Ideas of what it is to be a man are changing fast, Tom Pattinson draws attention to some of the specifically Chinese tensions within these shifts
Last year, China’s authorities went some way to co-opting rap in a bid to channel China’s youth culture and explain Chinese culture abroad. By the start of this year, China had turned the volume down on rap, banning hip-hop culture and tattoos. Along with actors of ‘problematic moral integrity’, the expected slew of rappers, hip-hop stars and other celebrities were dropped from TV shows and called out for their misogynistic and overly macho lyrics and actions. The nascent hip-hop culture disappeared almost as quickly as it had come into being.
Phoenix-like from the hip-hop ashes, a new generation of clean, safe, pretty boy bands emerged on TV talent shows, who didn’t have rips in their jeans (nor tattoos on their necks). A boyband known as New F4 rapidly became China’s new heartthrobs, but their androgynous looks and use of make-up drew criticism from some circles and it didn’t take long before state media broadcaster Xinhua called them out for being ‘Sissies’.
The PLA said that it was becoming increasingly hard to recruit healthy young men. The reason? Too many video games, too much fizzy pop and too much masturbation..
“These sissies promote an unhealthy and unnatural culture which has a not-to-underestimate negative impact on the youth. The sissy culture, driven by consumption, challenges the public order and worships a decadent lifestyle,“ Xinhua posted.
The use of the derogatory term may raise eyebrows, but nevertheless the question remains – are Chinese men having a masculinity crisis? It seems the People’s Liberation Army (PLA) think so. At the end of the summer, the PLA said that it was becoming increasingly hard to recruit healthy young men. The reason? Too many video games, too much fizzy pop and too much masturbation.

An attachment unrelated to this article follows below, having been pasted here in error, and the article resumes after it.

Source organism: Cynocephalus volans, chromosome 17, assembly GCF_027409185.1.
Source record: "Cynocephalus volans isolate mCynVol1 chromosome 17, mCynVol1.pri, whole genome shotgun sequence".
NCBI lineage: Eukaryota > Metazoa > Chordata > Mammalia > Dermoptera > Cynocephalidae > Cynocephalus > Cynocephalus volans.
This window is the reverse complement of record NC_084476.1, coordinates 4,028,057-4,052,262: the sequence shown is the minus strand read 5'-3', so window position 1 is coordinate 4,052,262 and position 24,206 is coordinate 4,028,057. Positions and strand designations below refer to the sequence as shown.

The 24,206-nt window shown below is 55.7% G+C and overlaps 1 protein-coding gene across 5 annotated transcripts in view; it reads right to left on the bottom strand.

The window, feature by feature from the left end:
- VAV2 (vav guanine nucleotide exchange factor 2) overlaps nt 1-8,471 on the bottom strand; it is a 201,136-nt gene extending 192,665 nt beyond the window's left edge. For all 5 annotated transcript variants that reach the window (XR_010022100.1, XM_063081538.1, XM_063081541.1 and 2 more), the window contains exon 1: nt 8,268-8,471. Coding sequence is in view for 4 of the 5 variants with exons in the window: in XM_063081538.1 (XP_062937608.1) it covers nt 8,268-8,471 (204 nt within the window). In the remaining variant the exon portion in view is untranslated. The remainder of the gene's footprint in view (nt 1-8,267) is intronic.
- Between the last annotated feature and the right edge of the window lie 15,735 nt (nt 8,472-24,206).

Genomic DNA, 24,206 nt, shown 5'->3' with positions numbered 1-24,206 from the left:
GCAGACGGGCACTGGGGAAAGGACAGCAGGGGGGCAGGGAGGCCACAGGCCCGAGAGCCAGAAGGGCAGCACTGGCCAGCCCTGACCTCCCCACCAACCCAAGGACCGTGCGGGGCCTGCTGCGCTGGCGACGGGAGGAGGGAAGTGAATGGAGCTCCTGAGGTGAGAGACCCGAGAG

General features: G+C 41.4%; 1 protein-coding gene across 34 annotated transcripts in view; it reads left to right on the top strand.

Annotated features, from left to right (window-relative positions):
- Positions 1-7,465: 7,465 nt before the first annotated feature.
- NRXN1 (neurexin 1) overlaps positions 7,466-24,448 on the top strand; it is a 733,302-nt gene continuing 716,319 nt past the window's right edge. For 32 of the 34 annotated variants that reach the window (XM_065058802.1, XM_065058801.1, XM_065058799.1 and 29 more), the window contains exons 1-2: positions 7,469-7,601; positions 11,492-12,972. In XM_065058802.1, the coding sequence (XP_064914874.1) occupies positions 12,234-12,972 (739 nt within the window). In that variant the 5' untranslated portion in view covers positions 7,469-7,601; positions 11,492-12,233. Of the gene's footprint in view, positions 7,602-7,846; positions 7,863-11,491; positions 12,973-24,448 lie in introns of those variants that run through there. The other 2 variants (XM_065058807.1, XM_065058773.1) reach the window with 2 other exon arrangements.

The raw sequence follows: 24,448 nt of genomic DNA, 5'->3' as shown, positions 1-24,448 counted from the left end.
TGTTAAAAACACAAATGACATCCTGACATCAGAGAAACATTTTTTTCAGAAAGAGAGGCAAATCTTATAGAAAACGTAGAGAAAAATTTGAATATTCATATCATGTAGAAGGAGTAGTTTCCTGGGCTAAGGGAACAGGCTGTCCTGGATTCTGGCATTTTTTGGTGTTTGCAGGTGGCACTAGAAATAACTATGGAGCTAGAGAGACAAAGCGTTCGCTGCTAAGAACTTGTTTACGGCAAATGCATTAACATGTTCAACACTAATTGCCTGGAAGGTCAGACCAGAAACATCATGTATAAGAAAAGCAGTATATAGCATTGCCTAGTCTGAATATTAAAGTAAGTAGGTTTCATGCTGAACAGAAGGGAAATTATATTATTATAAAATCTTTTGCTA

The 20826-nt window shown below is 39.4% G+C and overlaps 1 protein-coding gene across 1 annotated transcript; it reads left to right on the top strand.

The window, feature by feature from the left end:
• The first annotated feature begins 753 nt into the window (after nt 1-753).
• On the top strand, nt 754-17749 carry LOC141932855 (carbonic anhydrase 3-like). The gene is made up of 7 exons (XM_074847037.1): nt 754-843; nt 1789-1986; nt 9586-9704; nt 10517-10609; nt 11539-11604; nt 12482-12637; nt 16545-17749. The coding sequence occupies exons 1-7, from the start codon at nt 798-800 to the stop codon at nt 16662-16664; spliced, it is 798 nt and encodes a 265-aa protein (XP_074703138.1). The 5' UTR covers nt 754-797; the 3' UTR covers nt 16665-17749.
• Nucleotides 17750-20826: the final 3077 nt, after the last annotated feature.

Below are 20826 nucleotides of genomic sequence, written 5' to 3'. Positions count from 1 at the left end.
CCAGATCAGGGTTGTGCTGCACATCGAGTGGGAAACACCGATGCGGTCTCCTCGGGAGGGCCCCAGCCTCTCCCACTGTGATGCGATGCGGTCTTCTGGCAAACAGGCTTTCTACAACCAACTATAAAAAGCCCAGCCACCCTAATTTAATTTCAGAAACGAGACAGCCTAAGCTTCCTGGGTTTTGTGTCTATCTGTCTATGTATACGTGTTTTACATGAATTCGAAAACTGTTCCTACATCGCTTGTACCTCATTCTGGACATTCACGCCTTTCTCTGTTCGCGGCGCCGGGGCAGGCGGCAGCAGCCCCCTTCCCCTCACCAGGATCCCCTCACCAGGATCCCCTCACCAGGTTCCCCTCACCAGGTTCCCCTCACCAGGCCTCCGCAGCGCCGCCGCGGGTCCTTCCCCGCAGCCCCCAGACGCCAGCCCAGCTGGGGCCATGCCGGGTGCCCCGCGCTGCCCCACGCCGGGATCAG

Sitting around all day in your pants playing by yourself apparently not only leads to increased lemonade consumption but also physical decline. The obvious solution was an immediate ban on all new video games but the problem remains for the PLA. Recruiting young men into the army is becoming harder as a rising level of unfitness is combined with an unwillingness to live a physically challenging lifestyle. The pass rate from one region in Hubei fell to a record low of just 25.6 percent last year from 30.8 percent in 2011.
Whilst various branches of Chinese media fought over whether boys should be able to wear make-up or if ‘Sissy’ is an acceptable or derogatory term, there is no doubt there has been a rise in androgynous men in Beijing’s urban areas. According to China Skinny, Chinese males in many cities are more like to own a pair of platform heels than a pair of work boots. Could it be the one-child policy has led to young men being doted on and not having to fend for themselves? Have they been given too much and prefer to spend their weekends shopping in the mall for designer clothes than spend it playing outside? Or is it a reaction to the rising status of women and relative decline of the male?
China has always divided men into Wen (literary men) and Wu (fighting men) with literary men being granted higher status. As a strong patriarchal society, Chinese men have traditionally never needed to interrogate their masculinity. However, this position has, in more recent years, swung pendulum-like back and forth. During the Cultural Revolution, it was declared that ‘women hold up half the sky’ which led to an uncomfortable rebalancing act for many. In the 80s, films, actors and rock stars, possibly in recognition of western male stars or possibly to rebalance the male dominance lost in the 1970s, became much more macho.
Over the 40 years of economic growth since opening up and the one-child policy, women have become equally well-educated, hold key roles in companies, and will often be the main breadwinners. All this undermines traditional notions of macho masculinity and can encourage increasingly powerful women to look for a softer, more feminine form of male identity.
And, of course, businesses are fully aware of the opportunities that emerge from a new market. Whilst new ranges of male make-up hit the shelves and luxury fashion brands reach out to 20-something boys, wealthy parents can also now pay for their ‘Sissy boy’ sons to be re-educated at training camps to find their “lost masculinity”.